It seemed like a good idea at the time, which was 1996, the dawning of the internet age. Congress was persuaded by then-small providers of internet access to give them a free pass from responsibility.

The expressed goal was to encourage the rapid development of the internet, creating “true diversity of political discourse, unique opportunities for cultural development and myriad avenues for intellectual activity.” The mechanism for achieving it was creating the legal fiction that “no provider or user of an interactive computer service shall be treated as the publisher or speaker of any information provided by another information content provider.”

That is, an internet service provider could not be held legally responsible for passing along to millions of people even false, libelous, damaging, harassing, pornographic, threatening content created by a third party.

Titled Section 230 of the Communications Decency Act, it achieved its goal: within 10 years the world had millions of websites and giants such as You Tube, Facebook, Twitter, Google and Wikipedia.

But it also had operations such as, a sex-trafficking site that uses Section 230 to flaunt state and local laws on solicitation and sex trafficking.

“Publishing,” by any definition, includes the concept of distributing information for profit. But unlike all other businesses, including other publishers, internet providers are not legally responsible for what they sell. In their eyes — and, unrealistically, the eyes of Section 230 — their product is bits and bytes, zeros and ones, not the words and ideas and images those things form.

That’s about to change, to the consternation of Silicon Valley and many free speech absolutists.

After a couple of free-wheeling decades, some downsides of the internet provider exemption are emerging, including the double whammy wracking the giant of the genré, Facebook: its naïveté in facilitating (unknowingly?) Russian meddling in the 2016 U.S. election, and the revelation that “private” data on 50 million of its users was captured by a research company to help fuel the meddling.

Last week, the U.S. Senate passed a law specifically empowering state and local governments to go after sex trafficking sites such as and allowing victims of sex trafficking to sue such sites for damages. It’s the first crack in the absolute shield provided by Section 230.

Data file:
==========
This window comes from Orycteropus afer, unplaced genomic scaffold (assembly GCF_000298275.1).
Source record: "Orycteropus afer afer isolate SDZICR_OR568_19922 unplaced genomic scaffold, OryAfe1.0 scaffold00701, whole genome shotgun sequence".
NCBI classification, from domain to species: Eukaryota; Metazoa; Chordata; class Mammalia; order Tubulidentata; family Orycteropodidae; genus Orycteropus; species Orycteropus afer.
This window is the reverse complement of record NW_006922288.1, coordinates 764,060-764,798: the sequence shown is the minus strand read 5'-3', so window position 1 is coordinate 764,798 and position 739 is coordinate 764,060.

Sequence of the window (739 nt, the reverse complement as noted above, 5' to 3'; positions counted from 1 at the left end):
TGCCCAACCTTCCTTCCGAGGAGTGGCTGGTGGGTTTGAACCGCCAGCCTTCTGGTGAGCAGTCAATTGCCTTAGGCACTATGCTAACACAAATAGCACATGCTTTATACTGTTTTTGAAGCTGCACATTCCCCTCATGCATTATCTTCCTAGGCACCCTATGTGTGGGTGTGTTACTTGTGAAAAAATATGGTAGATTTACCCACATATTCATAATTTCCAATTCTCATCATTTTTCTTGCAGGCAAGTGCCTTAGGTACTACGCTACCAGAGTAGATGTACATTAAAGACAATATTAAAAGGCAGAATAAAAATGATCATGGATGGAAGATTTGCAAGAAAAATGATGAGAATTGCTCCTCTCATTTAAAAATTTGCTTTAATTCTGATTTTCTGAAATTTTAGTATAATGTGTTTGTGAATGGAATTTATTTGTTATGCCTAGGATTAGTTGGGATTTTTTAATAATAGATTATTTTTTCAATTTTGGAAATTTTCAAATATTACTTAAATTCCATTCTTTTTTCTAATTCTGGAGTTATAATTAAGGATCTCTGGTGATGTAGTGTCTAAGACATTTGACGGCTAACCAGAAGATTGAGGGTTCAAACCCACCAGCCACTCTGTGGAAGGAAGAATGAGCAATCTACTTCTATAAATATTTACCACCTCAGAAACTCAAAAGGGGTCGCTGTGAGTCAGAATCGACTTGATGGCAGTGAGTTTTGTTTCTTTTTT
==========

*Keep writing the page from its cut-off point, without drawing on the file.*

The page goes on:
The crack alarms the billionaire lords of the internet who curate their sites’ content, solicit contributions and reserve the right to exclude material and people, but only at a level and under terms they themselves determine. With millions of contributors generating immense amounts of data, they claim that being held responsible for all of that would be too large a task. In other words, their immense success should relieve them of responsibility.

Congress’ action should concern anyone who values the First Amendment’s protection of free speech. But our Constitution is a blueprint for a free society, not a blueprint for individual existence. Every right comes with conditions and must be weighed, case by case, against other equally important rights. None is absolute.

We have a judicial system charged with the thorny business of sorting out collisions among competing rights and settling disagreements over public responsibilities. The new, narrow limitation on Section 230’s breadth will be tested in that legal system, where earlier attempts to define its reach are working their way up.

The stakes are substantial on many levels.


Davis Merritt, Wichita journalist and author, can be reached at